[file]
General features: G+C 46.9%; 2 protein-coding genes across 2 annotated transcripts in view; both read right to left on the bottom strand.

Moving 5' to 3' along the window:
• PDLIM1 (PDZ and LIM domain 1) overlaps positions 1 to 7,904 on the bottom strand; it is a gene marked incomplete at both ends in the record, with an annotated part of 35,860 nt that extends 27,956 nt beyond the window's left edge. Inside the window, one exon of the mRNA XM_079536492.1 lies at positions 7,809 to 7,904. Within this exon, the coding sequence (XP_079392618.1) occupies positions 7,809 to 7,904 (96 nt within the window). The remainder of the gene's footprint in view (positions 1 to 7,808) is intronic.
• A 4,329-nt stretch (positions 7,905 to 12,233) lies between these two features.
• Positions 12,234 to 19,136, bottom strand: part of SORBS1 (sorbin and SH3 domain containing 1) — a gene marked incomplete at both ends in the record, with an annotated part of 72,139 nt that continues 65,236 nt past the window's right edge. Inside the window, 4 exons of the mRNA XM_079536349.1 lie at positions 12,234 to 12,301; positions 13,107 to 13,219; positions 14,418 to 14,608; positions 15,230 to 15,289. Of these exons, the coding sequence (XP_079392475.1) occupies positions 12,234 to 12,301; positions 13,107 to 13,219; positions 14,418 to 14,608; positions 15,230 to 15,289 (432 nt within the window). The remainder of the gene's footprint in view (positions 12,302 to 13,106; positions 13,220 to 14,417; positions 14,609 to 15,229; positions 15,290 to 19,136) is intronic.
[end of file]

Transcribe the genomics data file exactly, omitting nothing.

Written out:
General features: G+C 46.9%; 2 protein-coding genes across 2 annotated transcripts in view; both read right to left on the bottom strand.

Moving 5' to 3' along the window:
• PDLIM1 (PDZ and LIM domain 1) overlaps positions 1 to 7,904 on the bottom strand; it is a gene marked incomplete at both ends in the record, with an annotated part of 35,860 nt that extends 27,956 nt beyond the window's left edge. Inside the window, one exon of the mRNA XM_079536492.1 lies at positions 7,809 to 7,904. Within this exon, the coding sequence (XP_079392618.1) occupies positions 7,809 to 7,904 (96 nt within the window). The remainder of the gene's footprint in view (positions 1 to 7,808) is intronic.
• A 4,329-nt stretch (positions 7,905 to 12,233) lies between these two features.
• Positions 12,234 to 19,136, bottom strand: part of SORBS1 (sorbin and SH3 domain containing 1) — a gene marked incomplete at both ends in the record, with an annotated part of 72,139 nt that continues 65,236 nt past the window's right edge. Inside the window, 4 exons of the mRNA XM_079536349.1 lie at positions 12,234 to 12,301; positions 13,107 to 13,219; positions 14,418 to 14,608; positions 15,230 to 15,289. Of these exons, the coding sequence (XP_079392475.1) occupies positions 12,234 to 12,301; positions 13,107 to 13,219; positions 14,418 to 14,608; positions 15,230 to 15,289 (432 nt within the window). The remainder of the gene's footprint in view (positions 12,302 to 13,106; positions 13,220 to 14,417; positions 14,609 to 15,229; positions 15,290 to 19,136) is intronic.